[François Pinard <pinard iro umontreal ca>] Re:Do not use gettext (was Re: what is gettext?)
- From: Karl Eichwalder <ke suse de>
- To: gnome-list gnome org
- Subject: [François Pinard <email@example.com>] Re:Do not use gettext (was Re: what is gettext?)
- Date: 05 Aug 1998 18:05:31 +0200
With François permission, I'll forward the following message to the
- From: François Pinard <pinard iro umontreal ca>
- To: ke suse de
- CC: gnome nuclecu unam mx
- Subject: Re: Do not use gettext (was Re: what is gettext?)
- Date: Tue, 4 Aug 1998 21:17:10 -0400
> | Really usefull would be a central dictionary server which can be
> | contacted with a key for the word and the name of the language. The
> | server can look up the word in his translation database and give you the
> | translation.
> Often, the word per se isn't the problem; and the translator might work
> quicker if she whould check the word in a printed dictionary than if she
> would contact the dictionary server somewhere on the internet first ;-)
Terminology is a problem in itself which is worth being addressed. Even if
mere word lookup sometimes yield interesting results, in general, it has to go
much beyond that. Lexicographic cards usually study words in various contexts
and hold a few references and quotations, it is an art in itself to produce
useful and usable lexicography.
Besides lexicography, the problem remains to translate short sentences as a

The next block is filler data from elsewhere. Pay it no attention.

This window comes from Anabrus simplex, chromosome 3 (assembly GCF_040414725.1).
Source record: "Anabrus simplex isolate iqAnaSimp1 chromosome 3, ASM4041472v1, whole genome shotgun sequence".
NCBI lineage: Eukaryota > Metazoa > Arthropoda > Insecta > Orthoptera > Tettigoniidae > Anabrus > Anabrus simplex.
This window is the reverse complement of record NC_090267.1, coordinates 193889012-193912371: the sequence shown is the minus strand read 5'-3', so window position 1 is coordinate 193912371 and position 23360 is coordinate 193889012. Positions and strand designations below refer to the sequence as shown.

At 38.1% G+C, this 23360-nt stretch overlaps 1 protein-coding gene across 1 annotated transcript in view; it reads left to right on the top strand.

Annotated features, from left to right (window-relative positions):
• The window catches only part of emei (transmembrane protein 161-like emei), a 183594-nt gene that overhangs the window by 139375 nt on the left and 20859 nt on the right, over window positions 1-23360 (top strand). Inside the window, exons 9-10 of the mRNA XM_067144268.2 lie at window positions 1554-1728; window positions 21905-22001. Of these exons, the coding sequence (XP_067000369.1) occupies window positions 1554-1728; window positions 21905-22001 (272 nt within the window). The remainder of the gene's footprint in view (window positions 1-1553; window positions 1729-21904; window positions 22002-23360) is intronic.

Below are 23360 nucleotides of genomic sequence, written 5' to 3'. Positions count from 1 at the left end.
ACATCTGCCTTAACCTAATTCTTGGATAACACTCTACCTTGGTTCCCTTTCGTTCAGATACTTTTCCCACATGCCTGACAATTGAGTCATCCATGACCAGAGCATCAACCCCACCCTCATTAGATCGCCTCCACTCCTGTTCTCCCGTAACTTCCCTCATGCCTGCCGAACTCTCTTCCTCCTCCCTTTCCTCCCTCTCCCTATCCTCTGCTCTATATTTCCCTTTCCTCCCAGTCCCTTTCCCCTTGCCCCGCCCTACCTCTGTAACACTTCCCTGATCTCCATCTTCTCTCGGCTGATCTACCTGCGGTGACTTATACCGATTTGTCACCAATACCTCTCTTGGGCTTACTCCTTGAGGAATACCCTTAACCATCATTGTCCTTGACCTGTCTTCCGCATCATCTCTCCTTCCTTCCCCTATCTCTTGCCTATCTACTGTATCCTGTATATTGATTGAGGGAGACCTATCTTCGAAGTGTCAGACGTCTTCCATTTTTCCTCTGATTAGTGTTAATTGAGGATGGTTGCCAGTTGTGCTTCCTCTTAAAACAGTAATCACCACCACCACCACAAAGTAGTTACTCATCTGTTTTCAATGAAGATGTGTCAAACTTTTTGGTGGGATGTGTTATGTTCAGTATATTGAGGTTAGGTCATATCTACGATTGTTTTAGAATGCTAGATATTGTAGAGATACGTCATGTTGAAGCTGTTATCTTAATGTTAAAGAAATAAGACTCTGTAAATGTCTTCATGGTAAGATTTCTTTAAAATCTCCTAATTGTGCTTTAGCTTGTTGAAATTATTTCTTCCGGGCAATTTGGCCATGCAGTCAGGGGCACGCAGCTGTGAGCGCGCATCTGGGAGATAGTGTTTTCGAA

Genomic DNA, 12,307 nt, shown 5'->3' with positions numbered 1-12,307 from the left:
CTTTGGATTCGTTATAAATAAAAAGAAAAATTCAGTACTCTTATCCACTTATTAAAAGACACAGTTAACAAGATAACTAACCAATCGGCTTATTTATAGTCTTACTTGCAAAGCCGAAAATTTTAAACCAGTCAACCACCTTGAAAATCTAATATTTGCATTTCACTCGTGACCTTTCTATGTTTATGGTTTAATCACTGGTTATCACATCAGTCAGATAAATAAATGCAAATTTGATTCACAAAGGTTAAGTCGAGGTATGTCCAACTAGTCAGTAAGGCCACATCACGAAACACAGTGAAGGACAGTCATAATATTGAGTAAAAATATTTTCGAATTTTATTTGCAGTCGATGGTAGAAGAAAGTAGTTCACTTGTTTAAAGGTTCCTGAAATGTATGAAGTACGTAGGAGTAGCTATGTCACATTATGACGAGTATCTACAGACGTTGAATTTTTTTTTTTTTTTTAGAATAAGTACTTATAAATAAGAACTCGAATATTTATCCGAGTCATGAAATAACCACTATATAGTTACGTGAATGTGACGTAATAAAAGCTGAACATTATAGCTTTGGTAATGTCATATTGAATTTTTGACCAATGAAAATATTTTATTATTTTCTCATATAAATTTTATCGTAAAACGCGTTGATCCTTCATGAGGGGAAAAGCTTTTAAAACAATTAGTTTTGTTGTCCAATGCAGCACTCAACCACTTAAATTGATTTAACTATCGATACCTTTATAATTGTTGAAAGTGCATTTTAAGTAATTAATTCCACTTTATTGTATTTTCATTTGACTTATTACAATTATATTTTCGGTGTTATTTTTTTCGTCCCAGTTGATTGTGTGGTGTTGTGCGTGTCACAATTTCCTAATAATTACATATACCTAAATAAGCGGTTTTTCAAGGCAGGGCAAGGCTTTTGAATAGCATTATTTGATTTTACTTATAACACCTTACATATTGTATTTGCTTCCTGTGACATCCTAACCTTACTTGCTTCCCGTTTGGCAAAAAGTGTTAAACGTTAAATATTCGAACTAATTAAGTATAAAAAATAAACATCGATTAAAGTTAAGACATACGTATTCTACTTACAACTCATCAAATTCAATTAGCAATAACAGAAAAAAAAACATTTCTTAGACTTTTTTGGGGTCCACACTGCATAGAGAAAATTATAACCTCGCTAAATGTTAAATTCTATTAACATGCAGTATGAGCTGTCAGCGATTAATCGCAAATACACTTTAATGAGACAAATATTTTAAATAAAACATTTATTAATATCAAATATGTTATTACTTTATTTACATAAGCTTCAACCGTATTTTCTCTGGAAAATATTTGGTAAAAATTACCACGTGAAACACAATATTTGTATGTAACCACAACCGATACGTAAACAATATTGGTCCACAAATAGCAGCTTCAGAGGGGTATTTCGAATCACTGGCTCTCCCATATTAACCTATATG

whole, and once the necessary lexicographic research has been completed, a
significant part of the translation work is still writing text and using the
goal language correctly, respecting the grammar, while trying to fit in the
artificial limits of the application.
> François has started to work on some helper features, he wants to add to
> po-mode.el (auxiliary files). This way, it should be possible to load
> several PO files in Emacs buffers and to reuse translations form all of them
> (with the side effect, that unifications of translations could be
> transformed at the same time).
By the way, auxiliary translation files are already available in most recent
PO modes. They are really meant for translators culturate enough to know many
foreign languages at once. Compendium files and lexicographic tools are yet
to be programmed.
> | Furthermore it would be possible to place some central servers in the
> | Internet. If the people use them, they will grow without any further
> | work. And in the end we have a really big global dictionary database
> | and you can kick your 10kg Oxford-Whatelse out of the window.
I may be a bit old-fashioned, but I think that a good team of linguistic
specialists, who carefully craft their work, would achieve a quality that just
cannot be equalled by a database of random contributions, even when done
through clever groupware. Not that we could not find nice pearls here and
there, but the overall quality would not very appealing. I'm not an English
speaker, but nevertheless, I have the prejudice that Oxford is well worth the
reputation they have, and there is more in there than just kilograms!
François Pinard mailto:firstname.lastname@example.org
Join the free Translation Project! http://www.iro.umontreal.ca/~pinard
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